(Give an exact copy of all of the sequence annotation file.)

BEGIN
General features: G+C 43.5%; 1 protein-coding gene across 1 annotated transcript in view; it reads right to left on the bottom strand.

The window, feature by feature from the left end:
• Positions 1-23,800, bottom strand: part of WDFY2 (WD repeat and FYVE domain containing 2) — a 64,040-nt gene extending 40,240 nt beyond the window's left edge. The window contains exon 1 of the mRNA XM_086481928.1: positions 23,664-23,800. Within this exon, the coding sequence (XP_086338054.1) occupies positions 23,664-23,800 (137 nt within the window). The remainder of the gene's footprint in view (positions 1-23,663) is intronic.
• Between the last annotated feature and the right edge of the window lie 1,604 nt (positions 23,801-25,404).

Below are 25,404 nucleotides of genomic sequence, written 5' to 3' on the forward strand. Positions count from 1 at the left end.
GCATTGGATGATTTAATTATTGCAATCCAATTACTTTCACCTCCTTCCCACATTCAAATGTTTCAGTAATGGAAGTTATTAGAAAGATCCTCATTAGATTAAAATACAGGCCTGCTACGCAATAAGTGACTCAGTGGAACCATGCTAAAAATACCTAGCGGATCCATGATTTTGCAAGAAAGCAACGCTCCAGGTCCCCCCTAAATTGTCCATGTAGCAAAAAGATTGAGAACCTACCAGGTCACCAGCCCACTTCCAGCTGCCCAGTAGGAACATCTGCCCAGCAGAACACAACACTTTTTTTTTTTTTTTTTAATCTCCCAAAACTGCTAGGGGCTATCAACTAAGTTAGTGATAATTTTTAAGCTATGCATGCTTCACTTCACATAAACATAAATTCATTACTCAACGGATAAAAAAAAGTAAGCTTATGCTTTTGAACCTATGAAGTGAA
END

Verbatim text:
General features: G+C 43.5%; 1 protein-coding gene across 1 annotated transcript in view; it reads right to left on the bottom strand.

The window, feature by feature from the left end:
• Positions 1-23,800, bottom strand: part of WDFY2 (WD repeat and FYVE domain containing 2) — a 64,040-nt gene extending 40,240 nt beyond the window's left edge. The window contains exon 1 of the mRNA XM_086481928.1: positions 23,664-23,800. Within this exon, the coding sequence (XP_086338054.1) occupies positions 23,664-23,800 (137 nt within the window). The remainder of the gene's footprint in view (positions 1-23,663) is intronic.
• Between the last annotated feature and the right edge of the window lie 1,604 nt (positions 23,801-25,404).

Below are 25,404 nucleotides of genomic sequence, written 5' to 3' on the forward strand. Positions count from 1 at the left end.
GCATTGGATGATTTAATTATTGCAATCCAATTACTTTCACCTCCTTCCCACATTCAAATGTTTCAGTAATGGAAGTTATTAGAAAGATCCTCATTAGATTAAAATACAGGCCTGCTACGCAATAAGTGACTCAGTGGAACCATGCTAAAAATACCTAGCGGATCCATGATTTTGCAAGAAAGCAACGCTCCAGGTCCCCCCTAAATTGTCCATGTAGCAAAAAGATTGAGAACCTACCAGGTCACCAGCCCACTTCCAGCTGCCCAGTAGGAACATCTGCCCAGCAGAACACAACACTTTTTTTTTTTTTTTTTAATCTCCCAAAACTGCTAGGGGCTATCAACTAAGTTAGTGATAATTTTTAAGCTATGCATGCTTCACTTCACATAAACATAAATTCATTACTCAACGGATAAAAAAAAGTAAGCTTATGCTTTTGAACCTATGAAGTGAA